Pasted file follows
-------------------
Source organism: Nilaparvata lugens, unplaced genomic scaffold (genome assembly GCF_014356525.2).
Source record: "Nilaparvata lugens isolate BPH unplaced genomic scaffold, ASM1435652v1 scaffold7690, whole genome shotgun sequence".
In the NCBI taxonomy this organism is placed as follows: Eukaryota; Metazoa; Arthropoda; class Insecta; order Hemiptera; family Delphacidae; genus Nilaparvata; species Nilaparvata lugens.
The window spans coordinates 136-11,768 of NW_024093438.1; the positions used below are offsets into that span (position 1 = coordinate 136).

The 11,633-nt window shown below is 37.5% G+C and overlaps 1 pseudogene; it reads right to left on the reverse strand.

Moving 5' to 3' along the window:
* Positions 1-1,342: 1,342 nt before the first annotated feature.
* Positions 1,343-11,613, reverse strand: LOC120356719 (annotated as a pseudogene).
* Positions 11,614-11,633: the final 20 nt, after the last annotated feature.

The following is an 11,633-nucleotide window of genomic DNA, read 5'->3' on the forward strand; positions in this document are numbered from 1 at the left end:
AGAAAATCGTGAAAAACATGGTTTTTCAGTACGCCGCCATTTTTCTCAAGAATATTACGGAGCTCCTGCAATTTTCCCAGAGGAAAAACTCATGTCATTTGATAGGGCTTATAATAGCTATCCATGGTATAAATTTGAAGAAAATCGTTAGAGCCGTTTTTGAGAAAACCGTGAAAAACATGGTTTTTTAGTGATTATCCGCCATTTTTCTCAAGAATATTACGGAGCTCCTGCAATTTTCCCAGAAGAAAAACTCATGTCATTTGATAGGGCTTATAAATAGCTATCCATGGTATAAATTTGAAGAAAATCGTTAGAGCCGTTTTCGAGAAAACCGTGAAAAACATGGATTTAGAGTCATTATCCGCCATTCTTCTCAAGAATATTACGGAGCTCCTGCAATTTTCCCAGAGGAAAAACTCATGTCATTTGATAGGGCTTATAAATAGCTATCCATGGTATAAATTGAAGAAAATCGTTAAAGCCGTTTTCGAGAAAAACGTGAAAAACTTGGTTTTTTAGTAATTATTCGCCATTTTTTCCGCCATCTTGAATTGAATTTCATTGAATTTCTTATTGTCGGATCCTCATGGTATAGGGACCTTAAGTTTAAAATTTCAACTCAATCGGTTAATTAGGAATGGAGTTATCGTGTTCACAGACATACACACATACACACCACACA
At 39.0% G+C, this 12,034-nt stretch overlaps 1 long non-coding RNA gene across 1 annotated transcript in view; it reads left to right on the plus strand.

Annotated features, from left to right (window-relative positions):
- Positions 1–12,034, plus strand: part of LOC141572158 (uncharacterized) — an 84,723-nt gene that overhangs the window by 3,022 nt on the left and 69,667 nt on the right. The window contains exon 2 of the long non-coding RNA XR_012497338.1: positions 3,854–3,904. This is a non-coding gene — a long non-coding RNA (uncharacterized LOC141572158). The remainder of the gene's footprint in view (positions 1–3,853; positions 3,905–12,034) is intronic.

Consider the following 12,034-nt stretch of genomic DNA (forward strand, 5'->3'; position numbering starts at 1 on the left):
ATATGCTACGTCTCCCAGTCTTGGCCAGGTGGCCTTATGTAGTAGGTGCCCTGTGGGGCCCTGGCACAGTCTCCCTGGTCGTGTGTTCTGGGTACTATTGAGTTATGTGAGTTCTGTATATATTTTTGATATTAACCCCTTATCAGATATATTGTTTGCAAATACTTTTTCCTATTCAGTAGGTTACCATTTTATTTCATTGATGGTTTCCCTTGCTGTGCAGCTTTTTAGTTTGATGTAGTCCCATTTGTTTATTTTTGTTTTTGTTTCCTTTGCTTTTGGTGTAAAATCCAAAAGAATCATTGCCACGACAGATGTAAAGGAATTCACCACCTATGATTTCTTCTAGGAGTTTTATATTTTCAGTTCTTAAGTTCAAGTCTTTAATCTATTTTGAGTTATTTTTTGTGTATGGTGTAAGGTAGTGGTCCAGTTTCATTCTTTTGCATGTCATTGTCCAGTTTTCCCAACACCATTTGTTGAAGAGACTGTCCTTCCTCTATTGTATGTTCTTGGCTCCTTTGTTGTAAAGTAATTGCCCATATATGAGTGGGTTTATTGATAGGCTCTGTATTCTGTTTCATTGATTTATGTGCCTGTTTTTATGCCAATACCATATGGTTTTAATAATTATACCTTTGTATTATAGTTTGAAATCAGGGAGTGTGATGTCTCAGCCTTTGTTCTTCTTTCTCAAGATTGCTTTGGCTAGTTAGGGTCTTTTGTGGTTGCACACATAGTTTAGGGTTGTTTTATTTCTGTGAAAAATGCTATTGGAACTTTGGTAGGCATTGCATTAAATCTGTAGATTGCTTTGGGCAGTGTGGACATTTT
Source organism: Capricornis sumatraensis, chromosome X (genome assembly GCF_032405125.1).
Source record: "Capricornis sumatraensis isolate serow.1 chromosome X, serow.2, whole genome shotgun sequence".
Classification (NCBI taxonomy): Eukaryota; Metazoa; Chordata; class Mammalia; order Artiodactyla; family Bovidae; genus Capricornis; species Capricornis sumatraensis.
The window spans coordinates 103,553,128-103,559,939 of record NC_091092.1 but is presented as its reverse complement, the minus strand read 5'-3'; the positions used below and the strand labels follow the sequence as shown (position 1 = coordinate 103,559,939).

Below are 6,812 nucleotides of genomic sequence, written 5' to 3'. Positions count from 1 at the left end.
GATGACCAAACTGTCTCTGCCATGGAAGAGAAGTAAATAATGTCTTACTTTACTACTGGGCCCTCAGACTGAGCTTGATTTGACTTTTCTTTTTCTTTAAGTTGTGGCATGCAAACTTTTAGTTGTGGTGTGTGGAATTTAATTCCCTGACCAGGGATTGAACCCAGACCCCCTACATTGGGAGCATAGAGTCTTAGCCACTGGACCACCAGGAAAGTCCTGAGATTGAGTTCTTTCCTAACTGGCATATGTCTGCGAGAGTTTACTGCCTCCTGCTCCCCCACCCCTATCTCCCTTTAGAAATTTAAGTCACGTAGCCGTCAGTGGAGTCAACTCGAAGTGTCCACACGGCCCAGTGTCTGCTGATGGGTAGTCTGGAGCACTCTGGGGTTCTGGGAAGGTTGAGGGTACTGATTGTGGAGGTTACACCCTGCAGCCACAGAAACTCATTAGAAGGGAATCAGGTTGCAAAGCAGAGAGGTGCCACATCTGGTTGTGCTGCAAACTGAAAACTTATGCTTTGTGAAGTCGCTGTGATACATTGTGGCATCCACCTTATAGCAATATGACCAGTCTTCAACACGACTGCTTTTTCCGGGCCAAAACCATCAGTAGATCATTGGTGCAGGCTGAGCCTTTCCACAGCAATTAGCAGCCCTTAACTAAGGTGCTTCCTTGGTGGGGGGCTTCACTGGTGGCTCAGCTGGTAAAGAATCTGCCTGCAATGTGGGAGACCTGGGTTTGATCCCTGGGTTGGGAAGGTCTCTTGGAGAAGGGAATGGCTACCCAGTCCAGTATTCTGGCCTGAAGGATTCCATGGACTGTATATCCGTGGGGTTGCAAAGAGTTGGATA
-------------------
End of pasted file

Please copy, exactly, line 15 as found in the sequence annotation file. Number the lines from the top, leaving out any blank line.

Consider the following 12,034-nt stretch of genomic DNA (forward strand, 5'->3'; position numbering starts at 1 on the left):